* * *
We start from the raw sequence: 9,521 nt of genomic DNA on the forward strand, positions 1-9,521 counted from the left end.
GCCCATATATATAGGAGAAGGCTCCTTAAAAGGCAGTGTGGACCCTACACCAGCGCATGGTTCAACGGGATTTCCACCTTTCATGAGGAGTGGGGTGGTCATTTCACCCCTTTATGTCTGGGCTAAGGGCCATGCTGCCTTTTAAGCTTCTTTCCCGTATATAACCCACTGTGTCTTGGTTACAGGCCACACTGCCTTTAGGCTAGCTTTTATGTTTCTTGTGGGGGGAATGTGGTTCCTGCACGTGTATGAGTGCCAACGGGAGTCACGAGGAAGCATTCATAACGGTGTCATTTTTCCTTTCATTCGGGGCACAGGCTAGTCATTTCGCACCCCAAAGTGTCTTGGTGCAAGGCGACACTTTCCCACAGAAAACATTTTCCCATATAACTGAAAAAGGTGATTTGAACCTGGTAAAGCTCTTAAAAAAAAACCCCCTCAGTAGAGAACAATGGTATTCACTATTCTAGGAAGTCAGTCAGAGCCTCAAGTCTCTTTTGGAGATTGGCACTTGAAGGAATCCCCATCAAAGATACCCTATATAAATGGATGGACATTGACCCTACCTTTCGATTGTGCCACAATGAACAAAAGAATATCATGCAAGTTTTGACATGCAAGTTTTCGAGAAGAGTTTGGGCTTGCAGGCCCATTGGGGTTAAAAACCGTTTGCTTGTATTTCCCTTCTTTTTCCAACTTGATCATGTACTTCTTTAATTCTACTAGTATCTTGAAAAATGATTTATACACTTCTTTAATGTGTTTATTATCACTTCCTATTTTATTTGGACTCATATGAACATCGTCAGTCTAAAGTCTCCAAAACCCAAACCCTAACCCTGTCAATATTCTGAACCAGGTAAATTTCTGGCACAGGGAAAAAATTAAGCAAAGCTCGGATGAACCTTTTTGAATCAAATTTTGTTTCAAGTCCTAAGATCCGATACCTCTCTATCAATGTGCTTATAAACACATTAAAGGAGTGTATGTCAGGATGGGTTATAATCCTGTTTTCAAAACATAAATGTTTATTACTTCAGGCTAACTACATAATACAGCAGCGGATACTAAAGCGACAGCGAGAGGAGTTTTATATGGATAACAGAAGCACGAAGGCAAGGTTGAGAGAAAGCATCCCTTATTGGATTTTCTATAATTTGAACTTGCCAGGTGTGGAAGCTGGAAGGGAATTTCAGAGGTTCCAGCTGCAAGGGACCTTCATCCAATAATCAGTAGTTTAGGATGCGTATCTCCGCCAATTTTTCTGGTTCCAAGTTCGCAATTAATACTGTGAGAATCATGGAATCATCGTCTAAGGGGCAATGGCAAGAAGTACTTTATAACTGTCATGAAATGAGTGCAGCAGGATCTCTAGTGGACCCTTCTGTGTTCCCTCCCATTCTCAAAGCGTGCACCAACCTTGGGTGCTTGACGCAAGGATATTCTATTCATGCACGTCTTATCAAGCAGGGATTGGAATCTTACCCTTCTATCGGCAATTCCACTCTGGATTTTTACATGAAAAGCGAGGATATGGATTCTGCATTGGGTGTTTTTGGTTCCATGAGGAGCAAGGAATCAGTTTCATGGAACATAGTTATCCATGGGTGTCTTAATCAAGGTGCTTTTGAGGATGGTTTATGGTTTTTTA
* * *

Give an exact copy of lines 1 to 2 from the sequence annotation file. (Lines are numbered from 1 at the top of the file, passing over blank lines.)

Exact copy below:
We start from the raw sequence: 9,521 nt of genomic DNA on the forward strand, positions 1-9,521 counted from the left end.
GCCCATATATATAGGAGAAGGCTCCTTAAAAGGCAGTGTGGACCCTACACCAGCGCATGGTTCAACGGGATTTCCACCTTTCATGAGGAGTGGGGTGGTCATTTCACCCCTTTATGTCTGGGCTAAGGGCCATGCTGCCTTTTAAGCTTCTTTCCCGTATATAACCCACTGTGTCTTGGTTACAGGCCACACTGCCTTTAGGCTAGCTTTTATGTTTCTTGTGGGGGGAATGTGGTTCCTGCACGTGTATGAGTGCCAACGGGAGTCACGAGGAAGCATTCATAACGGTGTCATTTTTCCTTTCATTCGGGGCACAGGCTAGTCATTTCGCACCCCAAAGTGTCTTGGTGCAAGGCGACACTTTCCCACAGAAAACATTTTCCCATATAACTGAAAAAGGTGATTTGAACCTGGTAAAGCTCTTAAAAAAAAACCCCCTCAGTAGAGAACAATGGTATTCACTATTCTAGGAAGTCAGTCAGAGCCTCAAGTCTCTTTTGGAGATTGGCACTTGAAGGAATCCCCATCAAAGATACCCTATATAAATGGATGGACATTGACCCTACCTTTCGATTGTGCCACAATGAACAAAAGAATATCATGCAAGTTTTGACATGCAAGTTTTCGAGAAGAGTTTGGGCTTGCAGGCCCATTGGGGTTAAAAACCGTTTGCTTGTATTTCCCTTCTTTTTCCAACTTGATCATGTACTTCTTTAATTCTACTAGTATCTTGAAAAATGATTTATACACTTCTTTAATGTGTTTATTATCACTTCCTATTTTATTTGGACTCATATGAACATCGTCAGTCTAAAGTCTCCAAAACCCAAACCCTAACCCTGTCAATATTCTGAACCAGGTAAATTTCTGGCACAGGGAAAAAATTAAGCAAAGCTCGGATGAACCTTTTTGAATCAAATTTTGTTTCAAGTCCTAAGATCCGATACCTCTCTATCAATGTGCTTATAAACACATTAAAGGAGTGTATGTCAGGATGGGTTATAATCCTGTTTTCAAAACATAAATGTTTATTACTTCAGGCTAACTACATAATACAGCAGCGGATACTAAAGCGACAGCGAGAGGAGTTTTATATGGATAACAGAAGCACGAAGGCAAGGTTGAGAGAAAGCATCCCTTATTGGATTTTCTATAATTTGAACTTGCCAGGTGTGGAAGCTGGAAGGGAATTTCAGAGGTTCCAGCTGCAAGGGACCTTCATCCAATAATCAGTAGTTTAGGATGCGTATCTCCGCCAATTTTTCTGGTTCCAAGTTCGCAATTAATACTGTGAGAATCATGGAATCATCGTCTAAGGGGCAATGGCAAGAAGTACTTTATAACTGTCATGAAATGAGTGCAGCAGGATCTCTAGTGGACCCTTCTGTGTTCCCTCCCATTCTCAAAGCGTGCACCAACCTTGGGTGCTTGACGCAAGGATATTCTATTCATGCACGTCTTATCAAGCAGGGATTGGAATCTTACCCTTCTATCGGCAATTCCACTCTGGATTTTTACATGAAAAGCGAGGATATGGATTCTGCATTGGGTGTTTTTGGTTCCATGAGGAGCAAGGAATCAGTTTCATGGAACATAGTTATCCATGGGTGTCTTAATCAAGGTGCTTTTGAGGATGGTTTATGGTTTTTTA